Anthony Simonsen Becomes Youngest Ever PBA Tour Major Champion

It’s been an awesome 2016 so far for #TeamFish, and it just got even better! On Valentine’s Day, our very own #2FinFish, Anthony Simonsen, made history by becoming the youngest player to win a PBA Major Championship at 19 years old.

He’s created quite a media frenzy, but we wanted to commemorate his win here as well with a huge #TeamFish Congratulations! We’re all extremely proud of #2FinFish, but we’ll let the other articles speak for themselves!

Fox Sports – Anthony Simonsen becomes youngest PBA Tour major champion

Simonsen, at 19 years, 39 days, broke Hall of Famer Mike Aulby’s mark of 19 years, 83 days set in the 1979 PBA National Championship.

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IndyStar – Simonsen becomes youngest PBA major champion

It happened Saturday. More specifically, in the eighth frame of the second game of the winners bracket semifinals. Anthony Simonsen switched bowling balls.

It was a harmless proposition as he was trailing Wes Malott and appeared headed for the elimination bracket. However, it turned out to be key in his run to winning the United States Bowling Congress Masters on Sunday at Woodland Bowl…

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IndyStar –Simonsen, 19, aims to become youngest to win bowling major

Anthony Simonsen likes to joke he’s been bowling since before he was born. That’s because his mom was in a bowling alley at nine months pregnant with him when his dad bowled one of his several perfect games.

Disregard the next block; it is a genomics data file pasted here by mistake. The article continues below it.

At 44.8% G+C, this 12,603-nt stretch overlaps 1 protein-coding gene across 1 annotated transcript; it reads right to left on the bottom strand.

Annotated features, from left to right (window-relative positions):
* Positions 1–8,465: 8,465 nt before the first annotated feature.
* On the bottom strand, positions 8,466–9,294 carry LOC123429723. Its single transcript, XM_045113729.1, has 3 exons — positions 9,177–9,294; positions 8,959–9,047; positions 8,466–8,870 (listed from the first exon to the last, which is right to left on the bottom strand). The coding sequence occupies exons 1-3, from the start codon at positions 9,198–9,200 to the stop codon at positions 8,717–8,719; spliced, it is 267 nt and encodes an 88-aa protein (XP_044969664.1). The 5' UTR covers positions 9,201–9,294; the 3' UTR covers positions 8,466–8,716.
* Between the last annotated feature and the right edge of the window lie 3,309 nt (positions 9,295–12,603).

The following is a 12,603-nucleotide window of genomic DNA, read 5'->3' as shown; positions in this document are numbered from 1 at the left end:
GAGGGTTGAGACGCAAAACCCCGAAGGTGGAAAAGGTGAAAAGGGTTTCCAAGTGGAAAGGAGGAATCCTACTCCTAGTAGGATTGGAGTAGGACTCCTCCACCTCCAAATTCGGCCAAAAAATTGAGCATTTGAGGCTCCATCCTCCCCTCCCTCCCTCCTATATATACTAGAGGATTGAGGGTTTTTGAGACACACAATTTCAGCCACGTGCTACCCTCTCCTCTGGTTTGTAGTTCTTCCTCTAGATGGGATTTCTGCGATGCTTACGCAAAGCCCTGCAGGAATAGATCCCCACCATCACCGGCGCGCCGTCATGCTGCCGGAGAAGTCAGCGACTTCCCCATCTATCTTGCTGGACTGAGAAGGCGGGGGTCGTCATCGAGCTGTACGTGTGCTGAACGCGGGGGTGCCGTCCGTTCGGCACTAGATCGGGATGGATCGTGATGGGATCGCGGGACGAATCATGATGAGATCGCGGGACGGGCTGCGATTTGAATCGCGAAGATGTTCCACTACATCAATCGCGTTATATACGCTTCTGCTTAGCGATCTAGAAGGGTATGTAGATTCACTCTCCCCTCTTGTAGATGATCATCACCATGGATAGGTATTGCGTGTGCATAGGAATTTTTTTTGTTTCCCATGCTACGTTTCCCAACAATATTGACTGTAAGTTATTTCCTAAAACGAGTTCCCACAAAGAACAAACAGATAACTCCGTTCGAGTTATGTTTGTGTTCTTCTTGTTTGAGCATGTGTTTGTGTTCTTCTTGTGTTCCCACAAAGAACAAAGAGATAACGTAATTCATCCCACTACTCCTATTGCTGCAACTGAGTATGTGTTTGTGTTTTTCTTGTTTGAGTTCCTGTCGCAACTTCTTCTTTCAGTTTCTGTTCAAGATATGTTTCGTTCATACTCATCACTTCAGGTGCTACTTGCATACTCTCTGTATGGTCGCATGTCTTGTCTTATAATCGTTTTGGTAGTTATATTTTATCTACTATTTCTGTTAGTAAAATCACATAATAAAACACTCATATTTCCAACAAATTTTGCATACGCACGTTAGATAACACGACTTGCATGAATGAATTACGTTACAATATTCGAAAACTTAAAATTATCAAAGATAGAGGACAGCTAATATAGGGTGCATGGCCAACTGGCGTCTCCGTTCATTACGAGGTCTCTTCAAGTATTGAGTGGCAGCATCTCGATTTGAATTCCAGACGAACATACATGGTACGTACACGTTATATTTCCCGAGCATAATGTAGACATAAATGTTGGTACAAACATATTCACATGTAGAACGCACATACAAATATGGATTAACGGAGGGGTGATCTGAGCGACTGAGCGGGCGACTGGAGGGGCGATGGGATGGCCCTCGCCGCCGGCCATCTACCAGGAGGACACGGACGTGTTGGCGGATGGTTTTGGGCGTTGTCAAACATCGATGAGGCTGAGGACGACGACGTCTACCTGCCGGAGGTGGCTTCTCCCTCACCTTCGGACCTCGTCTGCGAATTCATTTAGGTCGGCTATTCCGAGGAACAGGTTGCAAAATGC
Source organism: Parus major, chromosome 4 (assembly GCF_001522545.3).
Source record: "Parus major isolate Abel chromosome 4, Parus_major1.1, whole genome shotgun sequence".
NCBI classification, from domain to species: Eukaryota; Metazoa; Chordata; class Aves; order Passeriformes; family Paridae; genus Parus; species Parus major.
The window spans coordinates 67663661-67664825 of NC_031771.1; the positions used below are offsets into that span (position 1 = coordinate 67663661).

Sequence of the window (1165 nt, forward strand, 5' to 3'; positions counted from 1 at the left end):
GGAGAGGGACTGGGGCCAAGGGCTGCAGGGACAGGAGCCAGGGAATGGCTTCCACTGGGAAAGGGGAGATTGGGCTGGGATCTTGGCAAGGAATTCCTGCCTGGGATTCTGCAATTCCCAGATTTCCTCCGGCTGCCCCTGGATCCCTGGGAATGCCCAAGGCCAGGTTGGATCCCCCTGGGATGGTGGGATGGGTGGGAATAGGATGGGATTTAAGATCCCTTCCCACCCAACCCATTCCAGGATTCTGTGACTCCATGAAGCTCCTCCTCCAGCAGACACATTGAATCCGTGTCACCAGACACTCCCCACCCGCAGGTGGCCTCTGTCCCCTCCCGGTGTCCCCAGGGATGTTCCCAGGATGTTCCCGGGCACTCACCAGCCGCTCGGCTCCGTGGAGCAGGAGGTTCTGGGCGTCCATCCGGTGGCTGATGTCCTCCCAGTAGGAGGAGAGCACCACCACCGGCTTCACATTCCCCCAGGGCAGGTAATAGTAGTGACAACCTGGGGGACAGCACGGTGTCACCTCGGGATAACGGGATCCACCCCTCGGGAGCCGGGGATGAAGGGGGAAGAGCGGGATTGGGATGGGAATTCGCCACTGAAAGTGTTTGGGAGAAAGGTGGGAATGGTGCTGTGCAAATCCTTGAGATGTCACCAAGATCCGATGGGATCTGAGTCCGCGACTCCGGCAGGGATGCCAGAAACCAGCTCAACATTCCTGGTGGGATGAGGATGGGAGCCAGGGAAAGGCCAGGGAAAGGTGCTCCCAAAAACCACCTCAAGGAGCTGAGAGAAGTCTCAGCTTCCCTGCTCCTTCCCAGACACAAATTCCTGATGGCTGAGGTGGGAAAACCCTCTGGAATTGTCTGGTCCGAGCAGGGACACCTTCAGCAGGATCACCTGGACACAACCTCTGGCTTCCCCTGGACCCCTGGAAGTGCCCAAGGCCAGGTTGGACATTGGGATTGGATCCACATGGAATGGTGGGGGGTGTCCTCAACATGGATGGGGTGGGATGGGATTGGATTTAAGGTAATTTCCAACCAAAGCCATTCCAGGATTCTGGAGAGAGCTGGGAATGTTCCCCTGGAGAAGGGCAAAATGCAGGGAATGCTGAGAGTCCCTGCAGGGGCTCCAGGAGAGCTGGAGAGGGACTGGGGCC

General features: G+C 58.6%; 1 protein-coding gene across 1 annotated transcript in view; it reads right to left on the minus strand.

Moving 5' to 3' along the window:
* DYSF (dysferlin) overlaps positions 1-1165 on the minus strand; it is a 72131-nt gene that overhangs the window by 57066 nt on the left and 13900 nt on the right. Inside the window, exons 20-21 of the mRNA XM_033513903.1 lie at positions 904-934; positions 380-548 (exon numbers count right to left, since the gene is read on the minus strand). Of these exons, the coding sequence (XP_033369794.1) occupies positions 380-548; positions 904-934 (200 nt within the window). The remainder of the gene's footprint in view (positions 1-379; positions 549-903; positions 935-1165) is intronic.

Read more: –Simonsen makes history with win at 2016 USBC Masters

Equal success at the national level has been just as quick, but Simonsen still is focused and humble.

Read more: –Young Anthony Simonsen on verge of making PBA history in USBC Masters

The youth movement is in full swing on the Professional Bowlers Association Tour.

And one of the best of the bunch could be teenager Anthony Simonsen, who is quickly becoming a force on tour with his two-handed delivery.

Read more: – 19-Year-Old Simonsen Wins USBC Masters to Become Youngest to Win a Major Title

“To have success is awesome, but a title doesn’t define you. You have to keep coming out and trying to perform week in and week out, and see where it takes you.”

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